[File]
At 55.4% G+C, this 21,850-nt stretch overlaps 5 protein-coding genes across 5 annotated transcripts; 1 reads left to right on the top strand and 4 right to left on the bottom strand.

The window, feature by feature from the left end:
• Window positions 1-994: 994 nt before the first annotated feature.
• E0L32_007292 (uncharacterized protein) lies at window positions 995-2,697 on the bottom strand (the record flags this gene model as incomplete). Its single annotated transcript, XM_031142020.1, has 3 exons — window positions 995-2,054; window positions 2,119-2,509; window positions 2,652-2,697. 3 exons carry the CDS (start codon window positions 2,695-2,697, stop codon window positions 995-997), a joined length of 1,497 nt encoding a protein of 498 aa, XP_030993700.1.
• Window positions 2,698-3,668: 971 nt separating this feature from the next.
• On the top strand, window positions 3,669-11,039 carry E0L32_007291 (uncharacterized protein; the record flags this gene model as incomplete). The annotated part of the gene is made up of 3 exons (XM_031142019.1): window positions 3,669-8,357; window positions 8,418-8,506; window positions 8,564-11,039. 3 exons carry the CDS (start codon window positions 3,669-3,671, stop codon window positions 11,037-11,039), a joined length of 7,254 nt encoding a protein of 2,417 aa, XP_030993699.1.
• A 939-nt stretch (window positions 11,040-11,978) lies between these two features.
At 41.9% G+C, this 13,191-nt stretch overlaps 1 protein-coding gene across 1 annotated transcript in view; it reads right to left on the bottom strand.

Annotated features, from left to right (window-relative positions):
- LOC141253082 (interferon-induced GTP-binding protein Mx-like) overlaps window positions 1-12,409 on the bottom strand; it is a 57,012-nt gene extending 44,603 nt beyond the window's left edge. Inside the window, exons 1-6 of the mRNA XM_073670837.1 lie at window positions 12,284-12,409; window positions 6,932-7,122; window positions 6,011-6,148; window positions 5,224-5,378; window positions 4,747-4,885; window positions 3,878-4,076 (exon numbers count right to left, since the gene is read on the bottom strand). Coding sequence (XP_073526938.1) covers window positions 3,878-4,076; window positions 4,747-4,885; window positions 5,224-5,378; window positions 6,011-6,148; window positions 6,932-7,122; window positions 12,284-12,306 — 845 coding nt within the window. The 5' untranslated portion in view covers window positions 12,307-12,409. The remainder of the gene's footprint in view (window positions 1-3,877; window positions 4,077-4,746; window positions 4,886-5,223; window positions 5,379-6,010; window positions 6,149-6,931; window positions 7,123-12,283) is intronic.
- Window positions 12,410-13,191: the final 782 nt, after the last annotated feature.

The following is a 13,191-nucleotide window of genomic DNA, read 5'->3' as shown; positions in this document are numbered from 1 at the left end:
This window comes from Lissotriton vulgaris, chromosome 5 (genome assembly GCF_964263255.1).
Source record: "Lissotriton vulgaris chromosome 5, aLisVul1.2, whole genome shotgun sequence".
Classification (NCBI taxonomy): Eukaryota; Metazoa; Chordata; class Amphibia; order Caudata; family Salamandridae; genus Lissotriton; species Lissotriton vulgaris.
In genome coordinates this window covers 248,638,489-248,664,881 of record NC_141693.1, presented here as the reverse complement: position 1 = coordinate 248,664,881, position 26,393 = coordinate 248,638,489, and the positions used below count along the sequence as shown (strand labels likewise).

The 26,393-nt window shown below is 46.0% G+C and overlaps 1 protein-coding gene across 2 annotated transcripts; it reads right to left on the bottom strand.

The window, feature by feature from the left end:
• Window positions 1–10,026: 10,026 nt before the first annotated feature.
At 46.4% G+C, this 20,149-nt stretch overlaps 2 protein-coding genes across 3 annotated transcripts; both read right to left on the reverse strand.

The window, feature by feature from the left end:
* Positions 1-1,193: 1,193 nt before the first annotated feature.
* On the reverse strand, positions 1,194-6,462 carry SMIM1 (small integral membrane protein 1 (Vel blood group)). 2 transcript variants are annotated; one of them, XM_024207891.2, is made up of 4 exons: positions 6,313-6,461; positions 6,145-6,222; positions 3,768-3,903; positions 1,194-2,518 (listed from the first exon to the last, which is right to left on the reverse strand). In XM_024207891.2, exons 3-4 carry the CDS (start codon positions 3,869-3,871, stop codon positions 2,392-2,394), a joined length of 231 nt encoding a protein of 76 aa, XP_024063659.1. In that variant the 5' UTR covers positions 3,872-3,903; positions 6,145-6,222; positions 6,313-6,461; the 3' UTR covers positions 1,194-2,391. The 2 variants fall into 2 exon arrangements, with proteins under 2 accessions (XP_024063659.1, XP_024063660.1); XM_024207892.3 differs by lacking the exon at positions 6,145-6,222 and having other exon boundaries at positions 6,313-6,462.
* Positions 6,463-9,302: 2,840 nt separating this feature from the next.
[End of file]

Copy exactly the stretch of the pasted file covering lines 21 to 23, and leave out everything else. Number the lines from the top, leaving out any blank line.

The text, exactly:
The window, feature by feature from the left end:
* Positions 1-1,193: 1,193 nt before the first annotated feature.
* On the reverse strand, positions 1,194-6,462 carry SMIM1 (small integral membrane protein 1 (Vel blood group)). 2 transcript variants are annotated; one of them, XM_024207891.2, is made up of 4 exons: positions 6,313-6,461; positions 6,145-6,222; positions 3,768-3,903; positions 1,194-2,518 (listed from the first exon to the last, which is right to left on the reverse strand). In XM_024207891.2, exons 3-4 carry the CDS (start codon positions 3,869-3,871, stop codon positions 2,392-2,394), a joined length of 231 nt encoding a protein of 76 aa, XP_024063659.1. In that variant the 5' UTR covers positions 3,872-3,903; positions 6,145-6,222; positions 6,313-6,461; the 3' UTR covers positions 1,194-2,391. The 2 variants fall into 2 exon arrangements, with proteins under 2 accessions (XP_024063659.1, XP_024063660.1); XM_024207892.3 differs by lacking the exon at positions 6,145-6,222 and having other exon boundaries at positions 6,313-6,462.